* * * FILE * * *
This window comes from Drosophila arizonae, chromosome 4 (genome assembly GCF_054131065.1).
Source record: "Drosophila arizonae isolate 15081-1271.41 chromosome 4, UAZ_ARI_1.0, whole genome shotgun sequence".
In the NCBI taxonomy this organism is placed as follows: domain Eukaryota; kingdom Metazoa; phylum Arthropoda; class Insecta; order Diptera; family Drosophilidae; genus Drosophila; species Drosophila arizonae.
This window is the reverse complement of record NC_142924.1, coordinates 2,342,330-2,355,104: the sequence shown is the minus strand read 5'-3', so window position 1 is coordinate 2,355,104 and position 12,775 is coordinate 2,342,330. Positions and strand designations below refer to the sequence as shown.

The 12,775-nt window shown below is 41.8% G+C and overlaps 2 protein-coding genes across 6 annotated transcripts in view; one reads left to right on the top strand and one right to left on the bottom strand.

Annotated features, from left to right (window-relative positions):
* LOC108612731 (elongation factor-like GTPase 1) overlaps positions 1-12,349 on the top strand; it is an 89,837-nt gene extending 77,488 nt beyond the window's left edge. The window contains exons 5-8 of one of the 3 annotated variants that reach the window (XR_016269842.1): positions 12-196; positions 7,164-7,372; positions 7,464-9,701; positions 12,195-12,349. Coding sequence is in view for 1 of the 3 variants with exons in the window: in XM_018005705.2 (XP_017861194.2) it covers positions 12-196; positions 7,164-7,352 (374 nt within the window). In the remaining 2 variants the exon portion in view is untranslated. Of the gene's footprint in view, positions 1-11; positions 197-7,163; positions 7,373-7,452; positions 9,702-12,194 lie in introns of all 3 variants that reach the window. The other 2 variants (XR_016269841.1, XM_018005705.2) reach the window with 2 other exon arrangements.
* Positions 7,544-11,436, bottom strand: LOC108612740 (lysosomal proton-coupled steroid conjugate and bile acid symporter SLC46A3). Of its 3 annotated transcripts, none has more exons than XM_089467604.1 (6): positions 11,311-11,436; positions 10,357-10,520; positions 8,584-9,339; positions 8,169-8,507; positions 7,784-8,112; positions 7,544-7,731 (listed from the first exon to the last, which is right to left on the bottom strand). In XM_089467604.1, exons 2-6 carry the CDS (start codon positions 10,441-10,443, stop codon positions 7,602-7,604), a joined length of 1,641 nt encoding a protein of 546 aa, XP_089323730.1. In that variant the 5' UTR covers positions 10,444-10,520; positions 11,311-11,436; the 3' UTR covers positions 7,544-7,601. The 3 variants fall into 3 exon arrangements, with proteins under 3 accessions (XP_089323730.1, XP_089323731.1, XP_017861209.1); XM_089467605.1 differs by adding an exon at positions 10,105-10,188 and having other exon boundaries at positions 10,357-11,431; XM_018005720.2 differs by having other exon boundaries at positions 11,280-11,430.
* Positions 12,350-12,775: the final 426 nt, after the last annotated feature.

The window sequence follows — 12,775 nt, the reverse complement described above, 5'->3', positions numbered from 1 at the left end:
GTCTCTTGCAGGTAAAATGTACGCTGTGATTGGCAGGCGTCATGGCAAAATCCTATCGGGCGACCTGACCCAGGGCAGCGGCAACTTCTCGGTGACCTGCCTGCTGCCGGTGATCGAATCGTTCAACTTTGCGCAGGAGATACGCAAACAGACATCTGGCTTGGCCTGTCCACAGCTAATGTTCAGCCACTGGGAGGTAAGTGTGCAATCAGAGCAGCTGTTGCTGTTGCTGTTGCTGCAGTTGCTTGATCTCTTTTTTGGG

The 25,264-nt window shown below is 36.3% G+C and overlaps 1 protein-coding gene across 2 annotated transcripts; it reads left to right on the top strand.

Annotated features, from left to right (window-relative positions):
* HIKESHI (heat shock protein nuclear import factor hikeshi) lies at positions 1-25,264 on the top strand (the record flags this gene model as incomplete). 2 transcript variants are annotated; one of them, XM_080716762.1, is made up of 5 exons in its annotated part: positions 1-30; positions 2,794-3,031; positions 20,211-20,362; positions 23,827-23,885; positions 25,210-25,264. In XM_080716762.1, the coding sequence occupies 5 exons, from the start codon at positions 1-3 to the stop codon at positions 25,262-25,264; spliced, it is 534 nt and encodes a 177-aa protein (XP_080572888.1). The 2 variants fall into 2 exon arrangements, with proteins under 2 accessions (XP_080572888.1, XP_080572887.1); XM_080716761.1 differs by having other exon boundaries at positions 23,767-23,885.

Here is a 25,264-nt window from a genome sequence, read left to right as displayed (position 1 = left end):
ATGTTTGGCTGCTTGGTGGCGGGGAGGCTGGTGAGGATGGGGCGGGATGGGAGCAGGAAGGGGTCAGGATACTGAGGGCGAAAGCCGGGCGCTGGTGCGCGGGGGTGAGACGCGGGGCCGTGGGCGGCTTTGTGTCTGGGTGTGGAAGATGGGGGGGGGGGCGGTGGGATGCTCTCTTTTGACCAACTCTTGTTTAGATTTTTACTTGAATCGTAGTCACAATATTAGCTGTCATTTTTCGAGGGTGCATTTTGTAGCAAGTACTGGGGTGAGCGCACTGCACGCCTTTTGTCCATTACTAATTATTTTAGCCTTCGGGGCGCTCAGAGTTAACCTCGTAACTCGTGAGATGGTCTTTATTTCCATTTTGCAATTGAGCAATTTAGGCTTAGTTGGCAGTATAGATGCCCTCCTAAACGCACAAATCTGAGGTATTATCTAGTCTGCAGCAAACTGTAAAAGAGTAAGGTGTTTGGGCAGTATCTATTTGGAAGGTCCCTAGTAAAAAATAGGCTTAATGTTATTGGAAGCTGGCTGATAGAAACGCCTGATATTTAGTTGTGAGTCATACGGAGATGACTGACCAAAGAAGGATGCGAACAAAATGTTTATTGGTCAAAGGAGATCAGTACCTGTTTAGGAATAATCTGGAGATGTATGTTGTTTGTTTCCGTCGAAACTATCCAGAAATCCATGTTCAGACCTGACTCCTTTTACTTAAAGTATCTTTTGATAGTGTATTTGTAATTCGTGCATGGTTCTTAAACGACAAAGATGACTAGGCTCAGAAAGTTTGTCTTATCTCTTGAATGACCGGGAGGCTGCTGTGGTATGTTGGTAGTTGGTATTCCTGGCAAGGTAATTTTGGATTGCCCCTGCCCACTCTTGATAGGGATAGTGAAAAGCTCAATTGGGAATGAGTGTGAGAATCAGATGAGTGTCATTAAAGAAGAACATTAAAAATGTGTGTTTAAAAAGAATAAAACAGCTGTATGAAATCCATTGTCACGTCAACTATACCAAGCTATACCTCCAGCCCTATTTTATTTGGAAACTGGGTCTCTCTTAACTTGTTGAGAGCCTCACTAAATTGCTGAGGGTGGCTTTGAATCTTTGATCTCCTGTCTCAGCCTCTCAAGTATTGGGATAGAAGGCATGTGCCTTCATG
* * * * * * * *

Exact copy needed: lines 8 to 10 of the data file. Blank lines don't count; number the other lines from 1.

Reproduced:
* Positions 7,544-11,436, bottom strand: LOC108612740 (lysosomal proton-coupled steroid conjugate and bile acid symporter SLC46A3). Of its 3 annotated transcripts, none has more exons than XM_089467604.1 (6): positions 11,311-11,436; positions 10,357-10,520; positions 8,584-9,339; positions 8,169-8,507; positions 7,784-8,112; positions 7,544-7,731 (listed from the first exon to the last, which is right to left on the bottom strand). In XM_089467604.1, exons 2-6 carry the CDS (start codon positions 10,441-10,443, stop codon positions 7,602-7,604), a joined length of 1,641 nt encoding a protein of 546 aa, XP_089323730.1. In that variant the 5' UTR covers positions 10,444-10,520; positions 11,311-11,436; the 3' UTR covers positions 7,544-7,601. The 3 variants fall into 3 exon arrangements, with proteins under 3 accessions (XP_089323730.1, XP_089323731.1, XP_017861209.1); XM_089467605.1 differs by adding an exon at positions 10,105-10,188 and having other exon boundaries at positions 10,357-11,431; XM_018005720.2 differs by having other exon boundaries at positions 11,280-11,430.
* Positions 12,350-12,775: the final 426 nt, after the last annotated feature.

The window sequence follows — 12,775 nt, the reverse complement described above, 5'->3', positions numbered from 1 at the left end: